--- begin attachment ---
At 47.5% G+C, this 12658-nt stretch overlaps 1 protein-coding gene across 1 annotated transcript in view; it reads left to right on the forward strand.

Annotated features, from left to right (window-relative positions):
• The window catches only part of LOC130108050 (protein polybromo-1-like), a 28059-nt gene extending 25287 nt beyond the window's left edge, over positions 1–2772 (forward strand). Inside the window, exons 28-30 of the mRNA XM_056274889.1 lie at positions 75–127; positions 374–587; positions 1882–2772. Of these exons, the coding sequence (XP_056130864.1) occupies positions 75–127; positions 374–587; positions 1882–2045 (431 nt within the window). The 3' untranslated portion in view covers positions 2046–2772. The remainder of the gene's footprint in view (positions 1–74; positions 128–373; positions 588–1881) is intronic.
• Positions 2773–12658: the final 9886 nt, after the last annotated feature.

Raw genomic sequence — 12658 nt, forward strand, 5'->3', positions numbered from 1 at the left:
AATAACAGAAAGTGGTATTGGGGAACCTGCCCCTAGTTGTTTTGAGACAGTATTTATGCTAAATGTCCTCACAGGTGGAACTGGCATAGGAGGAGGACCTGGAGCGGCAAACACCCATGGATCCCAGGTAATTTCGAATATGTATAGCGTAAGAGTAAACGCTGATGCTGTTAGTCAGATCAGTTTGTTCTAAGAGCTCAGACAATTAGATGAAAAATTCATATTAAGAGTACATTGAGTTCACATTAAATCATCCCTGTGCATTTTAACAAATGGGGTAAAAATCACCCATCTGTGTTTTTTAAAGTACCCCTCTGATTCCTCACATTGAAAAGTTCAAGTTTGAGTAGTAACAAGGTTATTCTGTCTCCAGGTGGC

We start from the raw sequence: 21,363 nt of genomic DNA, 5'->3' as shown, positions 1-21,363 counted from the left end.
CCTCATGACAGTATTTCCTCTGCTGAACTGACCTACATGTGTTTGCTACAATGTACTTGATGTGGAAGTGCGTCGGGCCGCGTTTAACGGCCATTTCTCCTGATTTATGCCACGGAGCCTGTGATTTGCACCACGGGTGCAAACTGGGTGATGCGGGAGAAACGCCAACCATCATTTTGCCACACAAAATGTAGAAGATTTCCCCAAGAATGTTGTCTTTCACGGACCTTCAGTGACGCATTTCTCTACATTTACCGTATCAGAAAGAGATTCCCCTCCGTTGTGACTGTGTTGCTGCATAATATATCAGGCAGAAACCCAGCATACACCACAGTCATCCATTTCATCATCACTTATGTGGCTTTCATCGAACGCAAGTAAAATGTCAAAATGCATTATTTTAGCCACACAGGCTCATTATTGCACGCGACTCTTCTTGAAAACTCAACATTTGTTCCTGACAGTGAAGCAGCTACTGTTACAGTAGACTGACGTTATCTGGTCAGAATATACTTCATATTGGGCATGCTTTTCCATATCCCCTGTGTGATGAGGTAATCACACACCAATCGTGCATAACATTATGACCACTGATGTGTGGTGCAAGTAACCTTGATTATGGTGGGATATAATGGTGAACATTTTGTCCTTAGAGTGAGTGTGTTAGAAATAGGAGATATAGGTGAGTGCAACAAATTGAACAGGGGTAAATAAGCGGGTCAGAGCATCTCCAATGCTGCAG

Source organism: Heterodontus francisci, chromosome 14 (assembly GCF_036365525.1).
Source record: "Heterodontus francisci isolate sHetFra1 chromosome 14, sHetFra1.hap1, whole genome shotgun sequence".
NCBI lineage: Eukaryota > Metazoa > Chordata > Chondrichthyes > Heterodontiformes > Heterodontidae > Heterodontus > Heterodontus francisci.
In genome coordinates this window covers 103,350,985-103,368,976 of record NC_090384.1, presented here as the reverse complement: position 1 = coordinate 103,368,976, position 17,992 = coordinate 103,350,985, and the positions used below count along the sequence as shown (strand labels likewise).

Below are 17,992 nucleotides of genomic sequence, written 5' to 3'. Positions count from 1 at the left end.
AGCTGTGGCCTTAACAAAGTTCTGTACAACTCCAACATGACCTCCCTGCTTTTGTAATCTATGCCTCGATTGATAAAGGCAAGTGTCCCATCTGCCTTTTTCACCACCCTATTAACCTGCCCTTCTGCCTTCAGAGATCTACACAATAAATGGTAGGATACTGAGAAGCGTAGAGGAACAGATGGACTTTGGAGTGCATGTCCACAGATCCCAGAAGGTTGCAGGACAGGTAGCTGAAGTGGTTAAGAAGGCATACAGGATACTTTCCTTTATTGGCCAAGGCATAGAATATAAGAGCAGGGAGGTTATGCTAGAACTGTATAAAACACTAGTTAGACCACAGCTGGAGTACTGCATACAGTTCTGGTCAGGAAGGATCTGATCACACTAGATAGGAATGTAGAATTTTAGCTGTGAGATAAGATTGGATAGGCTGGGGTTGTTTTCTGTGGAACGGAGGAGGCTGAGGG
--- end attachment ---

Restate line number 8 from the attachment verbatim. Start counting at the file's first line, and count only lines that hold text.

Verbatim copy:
CCTCATGACAGTATTTCCTCTGCTGAACTGACCTACATGTGTTTGCTACAATGTACTTGATGTGGAAGTGCGTCGGGCCGCGTTTAACGGCCATTTCTCCTGATTTATGCCACGGAGCCTGTGATTTGCACCACGGGTGCAAACTGGGTGATGCGGGAGAAACGCCAACCATCATTTTGCCACACAAAATGTAGAAGATTTCCCCAAGAATGTTGTCTTTCACGGACCTTCAGTGACGCATTTCTCTACATTTACCGTATCAGAAAGAGATTCCCCTCCGTTGTGACTGTGTTGCTGCATAATATATCAGGCAGAAACCCAGCATACACCACAGTCATCCATTTCATCATCACTTATGTGGCTTTCATCGAACGCAAGTAAAATGTCAAAATGCATTATTTTAGCCACACAGGCTCATTATTGCACGCGACTCTTCTTGAAAACTCAACATTTGTTCCTGACAGTGAAGCAGCTACTGTTACAGTAGACTGACGTTATCTGGTCAGAATATACTTCATATTGGGCATGCTTTTCCATATCCCCTGTGTGATGAGGTAATCACACACCAATCGTGCATAACATTATGACCACTGATGTGTGGTGCAAGTAACCTTGATTATGGTGGGATATAATGGTGAACATTTTGTCCTTAGAGTGAGTGTGTTAGAAATAGGAGATATAGGTGAGTGCAACAAATTGAACAGGGGTAAATAAGCGGGTCAGAGCATCTCCAATGCTGCAG